Twitter has today announced new targeting options for its Promoted Tweets and Promoted Accounts products that let advertisers display ads based on people’s ‘topical interests’.
The new targeting options will let advertisers deliver promoted accounts and tweets to users with interests that will, hopefully, match up more closely with the content in the ads.
The targeting comes in two flavors. First, there’s a broadly applied categorical interest selector, as seen in the screenshot below. This lets advertisers pick from 350 different arenas of interest for Twitter users. You can select multiple areas of interest based on the content of your advertisement and who you think it would most appeal to.
For more precision, you can target specific @usernames and the ads will target the people with similar interests to the followers of that user. Note that you cannot specifically target the followers of that user. So, if you have an influential user in an area like cooking, and you know that the followers of that user are likely to be interested in that kind of thing, an audience can be constructed based on those interests, but you can’t ship an ad directly to them.
“Many have seen significantly increased audience reach; others have creatively defined custom audiences to reach a very specific set of users,” says Twitter’s Kevin Weil. “Across the board, they are seeing high engagement rates because they are reaching users who are interested in their content.”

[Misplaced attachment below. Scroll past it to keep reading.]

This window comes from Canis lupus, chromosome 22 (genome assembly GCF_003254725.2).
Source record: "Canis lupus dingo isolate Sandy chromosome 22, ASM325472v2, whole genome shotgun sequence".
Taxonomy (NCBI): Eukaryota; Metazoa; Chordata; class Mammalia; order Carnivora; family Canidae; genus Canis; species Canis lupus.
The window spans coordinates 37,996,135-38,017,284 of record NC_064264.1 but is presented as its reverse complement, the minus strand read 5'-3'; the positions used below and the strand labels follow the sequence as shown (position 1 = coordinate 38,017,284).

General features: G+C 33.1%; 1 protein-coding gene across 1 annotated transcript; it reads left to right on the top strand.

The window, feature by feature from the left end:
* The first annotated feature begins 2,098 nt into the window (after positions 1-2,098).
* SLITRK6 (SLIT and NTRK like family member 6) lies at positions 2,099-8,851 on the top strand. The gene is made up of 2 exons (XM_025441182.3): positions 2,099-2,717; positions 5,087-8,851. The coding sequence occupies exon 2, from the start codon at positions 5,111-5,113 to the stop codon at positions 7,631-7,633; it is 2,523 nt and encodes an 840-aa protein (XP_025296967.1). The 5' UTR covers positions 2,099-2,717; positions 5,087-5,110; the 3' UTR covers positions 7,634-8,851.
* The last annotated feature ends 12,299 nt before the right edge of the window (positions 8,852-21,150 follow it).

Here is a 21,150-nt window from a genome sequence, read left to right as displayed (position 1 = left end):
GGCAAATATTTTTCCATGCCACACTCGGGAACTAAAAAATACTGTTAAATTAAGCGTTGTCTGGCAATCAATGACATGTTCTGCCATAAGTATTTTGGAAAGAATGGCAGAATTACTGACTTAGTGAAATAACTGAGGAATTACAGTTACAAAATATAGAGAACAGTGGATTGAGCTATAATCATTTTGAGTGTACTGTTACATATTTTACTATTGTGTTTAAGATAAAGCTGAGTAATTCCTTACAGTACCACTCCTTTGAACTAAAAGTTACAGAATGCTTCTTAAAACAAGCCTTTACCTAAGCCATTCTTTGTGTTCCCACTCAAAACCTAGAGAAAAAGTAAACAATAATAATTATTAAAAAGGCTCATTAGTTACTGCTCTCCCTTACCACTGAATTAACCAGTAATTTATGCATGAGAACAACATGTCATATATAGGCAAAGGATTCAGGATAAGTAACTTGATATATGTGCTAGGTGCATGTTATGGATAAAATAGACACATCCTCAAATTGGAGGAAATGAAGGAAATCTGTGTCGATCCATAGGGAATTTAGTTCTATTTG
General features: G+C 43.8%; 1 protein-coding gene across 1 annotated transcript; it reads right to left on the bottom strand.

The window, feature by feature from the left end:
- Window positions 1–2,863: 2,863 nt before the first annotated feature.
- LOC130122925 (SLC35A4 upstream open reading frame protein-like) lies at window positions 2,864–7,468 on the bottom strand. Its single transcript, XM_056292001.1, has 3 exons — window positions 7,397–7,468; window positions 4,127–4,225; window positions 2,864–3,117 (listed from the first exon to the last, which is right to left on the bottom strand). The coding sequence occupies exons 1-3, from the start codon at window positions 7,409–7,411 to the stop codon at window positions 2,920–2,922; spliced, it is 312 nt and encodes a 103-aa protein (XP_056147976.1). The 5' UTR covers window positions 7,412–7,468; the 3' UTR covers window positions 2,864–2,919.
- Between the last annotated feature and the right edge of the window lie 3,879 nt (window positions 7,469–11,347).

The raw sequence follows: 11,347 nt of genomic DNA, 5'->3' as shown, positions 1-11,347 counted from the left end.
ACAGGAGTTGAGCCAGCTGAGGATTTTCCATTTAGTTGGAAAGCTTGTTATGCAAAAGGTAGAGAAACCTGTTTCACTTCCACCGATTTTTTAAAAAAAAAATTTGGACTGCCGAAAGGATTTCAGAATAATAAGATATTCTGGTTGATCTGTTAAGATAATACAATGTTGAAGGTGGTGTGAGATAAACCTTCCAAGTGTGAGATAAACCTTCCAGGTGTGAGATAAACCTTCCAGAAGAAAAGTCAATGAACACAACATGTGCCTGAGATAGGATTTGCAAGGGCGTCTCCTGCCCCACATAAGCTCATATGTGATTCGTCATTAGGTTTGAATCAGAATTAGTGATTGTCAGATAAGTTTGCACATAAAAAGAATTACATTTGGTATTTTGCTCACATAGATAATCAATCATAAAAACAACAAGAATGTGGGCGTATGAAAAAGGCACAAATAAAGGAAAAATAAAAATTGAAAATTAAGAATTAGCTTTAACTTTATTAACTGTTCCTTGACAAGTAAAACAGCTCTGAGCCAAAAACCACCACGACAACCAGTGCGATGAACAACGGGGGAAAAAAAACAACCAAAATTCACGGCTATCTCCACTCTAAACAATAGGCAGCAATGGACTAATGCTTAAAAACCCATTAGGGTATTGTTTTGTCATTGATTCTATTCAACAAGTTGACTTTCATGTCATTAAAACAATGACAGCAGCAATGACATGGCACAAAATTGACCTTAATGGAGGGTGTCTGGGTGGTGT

Twitter is also lowering the minimum bid on ad auctions to 1c.
Targeting, targeting, targeting
If you look at Twitter’s efforts over the last couple of years, you’ll see that almost all of its advertising-based improvements have been geared towards offering tighter targeting of audiences to marketers.
Promoted Accounts were an addition to Twitter advertising that showed up in October of 2010. The company also recently launched more specific targeting that allows advertisers to select specific regions and devices only. Twitter’s ad revenue has been projected to reach $540M by 2014.
Although the cynical might jump on this announcement and start making jokes about Twitter leveraging user data to drop ads right into your lap, this isn’t anything new in advertising. Google has been using your personal information and browsing habits to target you across its enormous AdWords network for years, and this option from Twitter is even less personal. By not allowing advertisers to carpet bomb the follower lists of popular accounts in a category, it’s actually creating a more subtle and protective environment for users than many web-based ad companies.
What isn’t clear is how Twitter is determining how a user is interested in a particular area or is not. A combination of tweet data, who they follow and who follows them is most likely.
Remember that, at some point, we’re all going to be using Twitter’s official clients to view Twitter. This means that we’re all going to be seeing these ads. So better targeting of advertisements should theoretically mean that you’ll be seeing less jarring and disruptive ads from brands that you’d never consider buying into.
As far as brands go, this is another tool that Twitter is offering to make its advertising more competitive with the landscape of advertising as it stands today, so it should be a good bump up in finesse.
The move also displays another way in which Twitter is using its enormous stream of data to monetize its service. This joins the ranks of previous ad efforts, but also ties in with the partners in the Twitter Certified Products program that resell and analyze that data.
Image Credit: Kevin Cole
Celebrate Pride 2020 with us this month!
Why is queer representation so important? What's it like being trans in tech? How do I participate virtually? You can find all our Pride 2020 coverage here.